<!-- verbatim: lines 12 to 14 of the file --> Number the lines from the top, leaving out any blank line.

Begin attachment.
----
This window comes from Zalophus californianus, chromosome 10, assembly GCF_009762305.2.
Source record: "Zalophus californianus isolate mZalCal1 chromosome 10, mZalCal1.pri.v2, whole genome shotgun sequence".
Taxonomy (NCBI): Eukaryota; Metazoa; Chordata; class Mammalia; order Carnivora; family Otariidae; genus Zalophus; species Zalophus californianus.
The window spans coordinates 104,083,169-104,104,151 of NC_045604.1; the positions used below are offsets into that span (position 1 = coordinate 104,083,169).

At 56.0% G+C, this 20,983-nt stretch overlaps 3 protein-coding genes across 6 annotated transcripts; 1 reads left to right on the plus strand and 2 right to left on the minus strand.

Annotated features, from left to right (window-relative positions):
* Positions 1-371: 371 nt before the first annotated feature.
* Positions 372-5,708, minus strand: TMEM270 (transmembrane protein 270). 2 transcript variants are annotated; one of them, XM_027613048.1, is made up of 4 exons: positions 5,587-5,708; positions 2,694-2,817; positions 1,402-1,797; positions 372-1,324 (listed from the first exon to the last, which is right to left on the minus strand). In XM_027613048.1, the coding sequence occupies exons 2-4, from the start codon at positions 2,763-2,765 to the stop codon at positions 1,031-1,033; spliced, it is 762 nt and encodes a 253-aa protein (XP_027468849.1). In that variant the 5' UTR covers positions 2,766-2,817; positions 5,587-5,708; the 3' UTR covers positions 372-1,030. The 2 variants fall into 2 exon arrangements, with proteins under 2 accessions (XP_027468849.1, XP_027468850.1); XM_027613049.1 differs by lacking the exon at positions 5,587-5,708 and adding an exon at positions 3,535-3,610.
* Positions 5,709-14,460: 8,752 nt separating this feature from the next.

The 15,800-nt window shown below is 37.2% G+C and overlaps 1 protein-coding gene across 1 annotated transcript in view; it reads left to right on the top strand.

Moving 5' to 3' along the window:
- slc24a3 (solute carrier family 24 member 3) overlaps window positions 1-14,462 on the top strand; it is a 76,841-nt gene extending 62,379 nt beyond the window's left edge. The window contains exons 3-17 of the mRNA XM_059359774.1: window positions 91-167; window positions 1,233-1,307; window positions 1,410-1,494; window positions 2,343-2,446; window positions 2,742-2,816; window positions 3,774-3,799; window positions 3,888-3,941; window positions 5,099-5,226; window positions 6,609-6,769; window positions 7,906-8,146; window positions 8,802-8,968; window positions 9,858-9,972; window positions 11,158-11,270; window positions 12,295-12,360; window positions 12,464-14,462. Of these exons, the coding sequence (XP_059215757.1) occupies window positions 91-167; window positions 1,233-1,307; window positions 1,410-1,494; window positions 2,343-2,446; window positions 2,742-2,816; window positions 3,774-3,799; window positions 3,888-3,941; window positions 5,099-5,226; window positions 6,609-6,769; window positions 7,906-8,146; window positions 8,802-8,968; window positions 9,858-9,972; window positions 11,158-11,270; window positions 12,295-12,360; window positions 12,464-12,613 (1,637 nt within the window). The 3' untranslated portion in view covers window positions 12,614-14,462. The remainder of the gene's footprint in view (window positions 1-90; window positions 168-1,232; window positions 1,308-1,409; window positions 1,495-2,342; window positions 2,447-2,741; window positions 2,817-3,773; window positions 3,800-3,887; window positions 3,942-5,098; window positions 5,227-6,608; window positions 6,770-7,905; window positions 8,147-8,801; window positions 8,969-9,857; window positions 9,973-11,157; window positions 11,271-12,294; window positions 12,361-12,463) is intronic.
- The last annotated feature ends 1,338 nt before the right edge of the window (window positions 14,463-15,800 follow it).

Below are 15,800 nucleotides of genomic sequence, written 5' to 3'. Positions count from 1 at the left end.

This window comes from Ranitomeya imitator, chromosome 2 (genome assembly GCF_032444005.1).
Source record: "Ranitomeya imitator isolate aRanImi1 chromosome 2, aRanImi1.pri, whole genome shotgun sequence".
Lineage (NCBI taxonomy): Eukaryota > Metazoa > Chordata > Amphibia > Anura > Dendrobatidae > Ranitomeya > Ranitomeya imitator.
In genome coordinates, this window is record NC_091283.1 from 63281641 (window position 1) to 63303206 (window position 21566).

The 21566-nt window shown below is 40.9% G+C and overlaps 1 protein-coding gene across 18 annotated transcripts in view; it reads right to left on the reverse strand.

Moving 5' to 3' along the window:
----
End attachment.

- slc24a3 (solute carrier family 24 member 3) overlaps window positions 1-14,462 on the top strand; it is a 76,841-nt gene extending 62,379 nt beyond the window's left edge. The window contains exons 3-17 of the mRNA XM_059359774.1: window positions 91-167; window positions 1,233-1,307; window positions 1,410-1,494; window positions 2,343-2,446; window positions 2,742-2,816; window positions 3,774-3,799; window positions 3,888-3,941; window positions 5,099-5,226; window positions 6,609-6,769; window positions 7,906-8,146; window positions 8,802-8,968; window positions 9,858-9,972; window positions 11,158-11,270; window positions 12,295-12,360; window positions 12,464-14,462. Of these exons, the coding sequence (XP_059215757.1) occupies window positions 91-167; window positions 1,233-1,307; window positions 1,410-1,494; window positions 2,343-2,446; window positions 2,742-2,816; window positions 3,774-3,799; window positions 3,888-3,941; window positions 5,099-5,226; window positions 6,609-6,769; window positions 7,906-8,146; window positions 8,802-8,968; window positions 9,858-9,972; window positions 11,158-11,270; window positions 12,295-12,360; window positions 12,464-12,613 (1,637 nt within the window). The 3' untranslated portion in view covers window positions 12,614-14,462. The remainder of the gene's footprint in view (window positions 1-90; window positions 168-1,232; window positions 1,308-1,409; window positions 1,495-2,342; window positions 2,447-2,741; window positions 2,817-3,773; window positions 3,800-3,887; window positions 3,942-5,098; window positions 5,227-6,608; window positions 6,770-7,905; window positions 8,147-8,801; window positions 8,969-9,857; window positions 9,973-11,157; window positions 11,271-12,294; window positions 12,361-12,463) is intronic.
- The last annotated feature ends 1,338 nt before the right edge of the window (window positions 14,463-15,800 follow it).

Below are 15,800 nucleotides of genomic sequence, written 5' to 3'. Positions count from 1 at the left end.